Third UNESCO Global Report on Creative Industries Launched in Uganda

On 17 May 2022, the Ministry of Gender Labor and Social Development of Uganda, with support from UNESCO and the Swedish International Development Cooperation Agency (SIDA) organized the official launch of the UNESCO Global Report; Reshaping Policies for Creativity – Addressing culture as a global public good, third edition of a series designed to monitor the implementation of the Convention on the Protection and Promotion of the Diversity of Cultural Expressions (2005). The launch attracted key sector players within the creative industry in Uganda, including musicians under the Uganda Musician Association (UMA), play writers, actors, heritage experts, designers, and filmmakers, among others.

The Report launched provides a global and national overview of the state of the cultural and creative sectors, through insightful updated data that shed light on emerging trends at the global and local levels. It puts forward policy recommendations to foster creative ecosystems that contribute to a sustainable world by 2030 and beyond.

According to UNESCO, creative Industries represent about 3 % of Global GDP. Based on recent analysis, an estimate of about UGX 11.3 billion is derived from cultural enterprises and according to a baseline study, it is estimated that there are approximately 12,460 SMEs in this sector in Uganda. Culture and creative arts are estimated to generate approximately UGX 3.18 trillion to the economy, in total business income, based on analytical estimates.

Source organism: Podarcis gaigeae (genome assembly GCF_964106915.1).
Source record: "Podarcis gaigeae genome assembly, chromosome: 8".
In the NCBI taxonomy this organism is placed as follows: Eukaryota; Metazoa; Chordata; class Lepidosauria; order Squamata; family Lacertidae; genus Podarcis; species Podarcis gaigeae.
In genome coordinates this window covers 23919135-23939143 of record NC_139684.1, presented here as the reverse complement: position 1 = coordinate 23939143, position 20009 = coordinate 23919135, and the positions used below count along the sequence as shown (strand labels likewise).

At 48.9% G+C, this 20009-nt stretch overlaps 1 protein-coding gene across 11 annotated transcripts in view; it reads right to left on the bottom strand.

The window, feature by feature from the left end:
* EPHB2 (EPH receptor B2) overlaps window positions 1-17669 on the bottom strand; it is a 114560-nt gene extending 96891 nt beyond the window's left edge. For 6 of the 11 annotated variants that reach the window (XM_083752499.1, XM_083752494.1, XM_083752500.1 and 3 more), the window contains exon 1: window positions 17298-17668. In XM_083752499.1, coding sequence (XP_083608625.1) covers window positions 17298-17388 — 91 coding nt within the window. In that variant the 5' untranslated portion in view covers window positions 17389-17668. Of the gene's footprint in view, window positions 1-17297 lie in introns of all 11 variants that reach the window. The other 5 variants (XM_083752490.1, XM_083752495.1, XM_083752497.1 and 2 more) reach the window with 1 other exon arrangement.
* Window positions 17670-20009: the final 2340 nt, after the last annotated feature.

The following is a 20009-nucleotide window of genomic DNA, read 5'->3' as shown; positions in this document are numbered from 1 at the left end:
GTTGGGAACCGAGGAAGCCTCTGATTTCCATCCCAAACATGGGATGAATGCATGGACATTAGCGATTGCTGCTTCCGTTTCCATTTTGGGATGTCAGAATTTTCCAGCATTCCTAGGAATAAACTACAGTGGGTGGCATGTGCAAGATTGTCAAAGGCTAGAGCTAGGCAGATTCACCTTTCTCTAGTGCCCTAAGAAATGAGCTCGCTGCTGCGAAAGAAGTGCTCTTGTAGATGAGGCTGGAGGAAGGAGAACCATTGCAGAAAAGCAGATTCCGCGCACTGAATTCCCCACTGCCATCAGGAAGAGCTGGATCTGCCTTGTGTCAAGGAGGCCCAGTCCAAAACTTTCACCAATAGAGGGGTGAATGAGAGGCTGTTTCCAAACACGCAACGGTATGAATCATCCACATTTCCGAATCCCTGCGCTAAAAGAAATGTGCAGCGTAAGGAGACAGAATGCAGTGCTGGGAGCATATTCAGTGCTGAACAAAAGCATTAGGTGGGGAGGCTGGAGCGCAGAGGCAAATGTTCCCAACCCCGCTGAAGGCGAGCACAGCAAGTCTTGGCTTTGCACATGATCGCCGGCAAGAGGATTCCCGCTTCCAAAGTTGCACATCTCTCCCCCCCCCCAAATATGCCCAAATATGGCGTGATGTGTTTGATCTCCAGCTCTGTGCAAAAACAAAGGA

While speaking as the Chief Guest at the launch event, the Ag. Minister of Gender Labor and Social Development, Hon. Hellen Asamo, called for a systematic organization of the various groups within the creative economy in Uganda into an umbrella body that will channel their voices through a single platform to the relevant authorities to achieve maximum support from the government.

UNESCO supports the emergence of the creative economy for the economic and social wellbeing of its Member States and serves as the laboratory of ideas for policy analysis. In addition to the economic benefits, the culture and creative industries generates people-centered values, sustainable urban development and is recognized for its role in contributing to the non-monetized social benefits.

Released in a period where different countries analyse the effects of COVID-19, with the culture sector being one of the most affected by the effects of the pandemic, the Global Report signals the urgency of mitigating the vulnerability of the Culture sector, exposed and deepened by the crisis, but also building on its strength and unique position to contribute to the Sustainable Development Goals set by the world for 2030.

Participants acknowledged The EU/UNESCO project that aims to bolster the contribution of the film industry sector for sustainable economic growth, through strengthening policy frameworks and the creation of measures and tax incentives to support local content development and professionalization in Uganda. During the interactive session, they also expressed their various opinions on ways through which the creative economy can be best supported to achieve its highest potential. Among the views included fast-tracking the implementation and operationalization of the Copyright laws, institutionalizing a specific ministry within the Government specifically responsible for culture and the creative economy, among other recommendations.


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